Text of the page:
Guernica Magazine

Luljeta Lleshanaku: Words Are Delicate Instruments

The Albanian poet speaks to her translator about coming of age under dictatorship and understanding her own words in another language.

In 2011, on a windy afternoon in Kuopio, Finland, the Iranian poet Mohsen Emadi told me he had discovered an amazing Albanian poet and began reading to me from Luljeta Lleshanaku’s poem “Monday in Seven Days.” The poem echoed a question I was obsessed with at the time, when I was contemplating whether to choose literature as a way of life: “How far should I go?” the son would ask only once / “Until you lose sight of yourself.” Mohsen didn’t know very much about Lleshanaku. He told me that she had grown up in politically isolated Albania, living under house arrest during the country’s dictatorship, which spanned more than forty years. What I knew was that her words spoke to me. And in the years since, I have felt like an invisible thread has been leading me to Lleshanaku’s poems and through her words, as if I wasn’t completely in charge.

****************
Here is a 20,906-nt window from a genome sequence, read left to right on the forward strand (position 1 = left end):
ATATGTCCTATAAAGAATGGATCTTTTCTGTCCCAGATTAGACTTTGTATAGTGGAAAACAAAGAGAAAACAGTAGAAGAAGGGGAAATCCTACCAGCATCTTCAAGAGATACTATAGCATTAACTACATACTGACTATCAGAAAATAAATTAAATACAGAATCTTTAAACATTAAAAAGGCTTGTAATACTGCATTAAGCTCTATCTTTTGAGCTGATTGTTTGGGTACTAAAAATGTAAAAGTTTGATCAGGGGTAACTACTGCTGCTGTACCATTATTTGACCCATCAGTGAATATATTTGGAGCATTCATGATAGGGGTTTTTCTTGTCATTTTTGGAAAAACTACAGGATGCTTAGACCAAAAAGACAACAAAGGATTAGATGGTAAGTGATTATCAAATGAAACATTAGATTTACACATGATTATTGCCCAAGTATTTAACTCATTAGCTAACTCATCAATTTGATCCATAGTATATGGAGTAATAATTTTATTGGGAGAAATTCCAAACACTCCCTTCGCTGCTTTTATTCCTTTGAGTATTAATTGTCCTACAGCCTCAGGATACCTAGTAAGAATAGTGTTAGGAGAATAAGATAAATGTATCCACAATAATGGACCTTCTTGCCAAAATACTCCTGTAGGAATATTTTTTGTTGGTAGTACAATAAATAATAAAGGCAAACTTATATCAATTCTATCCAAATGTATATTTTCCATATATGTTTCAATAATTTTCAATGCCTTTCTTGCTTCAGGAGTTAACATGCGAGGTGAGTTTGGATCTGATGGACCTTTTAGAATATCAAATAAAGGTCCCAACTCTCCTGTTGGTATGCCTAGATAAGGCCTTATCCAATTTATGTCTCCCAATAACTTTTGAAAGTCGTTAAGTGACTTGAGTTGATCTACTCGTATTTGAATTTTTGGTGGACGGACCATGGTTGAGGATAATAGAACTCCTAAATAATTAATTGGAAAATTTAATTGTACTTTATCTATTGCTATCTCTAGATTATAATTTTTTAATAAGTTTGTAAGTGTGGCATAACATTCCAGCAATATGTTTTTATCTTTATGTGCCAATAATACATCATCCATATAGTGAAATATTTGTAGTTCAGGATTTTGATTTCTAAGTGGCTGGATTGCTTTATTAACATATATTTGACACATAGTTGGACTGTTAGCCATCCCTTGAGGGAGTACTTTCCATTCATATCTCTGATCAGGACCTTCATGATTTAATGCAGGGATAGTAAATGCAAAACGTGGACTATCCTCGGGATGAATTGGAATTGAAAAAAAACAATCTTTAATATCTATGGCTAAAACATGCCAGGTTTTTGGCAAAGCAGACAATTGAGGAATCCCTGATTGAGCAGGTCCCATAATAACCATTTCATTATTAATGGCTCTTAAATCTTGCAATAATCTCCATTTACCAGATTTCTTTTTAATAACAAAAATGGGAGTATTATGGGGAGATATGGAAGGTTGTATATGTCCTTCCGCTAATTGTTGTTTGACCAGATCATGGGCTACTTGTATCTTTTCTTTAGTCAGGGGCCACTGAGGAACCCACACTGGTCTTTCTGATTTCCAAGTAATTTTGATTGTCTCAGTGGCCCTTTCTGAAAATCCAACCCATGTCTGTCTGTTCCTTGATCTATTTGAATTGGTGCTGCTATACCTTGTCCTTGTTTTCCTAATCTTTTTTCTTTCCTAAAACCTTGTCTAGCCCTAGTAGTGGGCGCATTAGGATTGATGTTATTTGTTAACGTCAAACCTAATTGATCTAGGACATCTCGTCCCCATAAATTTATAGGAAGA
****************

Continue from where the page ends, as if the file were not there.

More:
Though I was born in Slovakia, as a student I was most familiar with the literary canons of Western Europe and the United States. I knew far less about the literature coming from countries that lacked significant political and economic power. Too often, such countries do not have the means to promote their art and literature beyond their borders, and so remain underrepresented. If you didn’t know better, you might think they had no great writers.

I didn’t know I would end up living in Mexico, adopt Spanish as my language, and later write books in Spanish instead of Slovak. Throughout, I kept Luljeta Lleshanaku’s poems with me. Her (). My Slovak translation, , will be published this summer.

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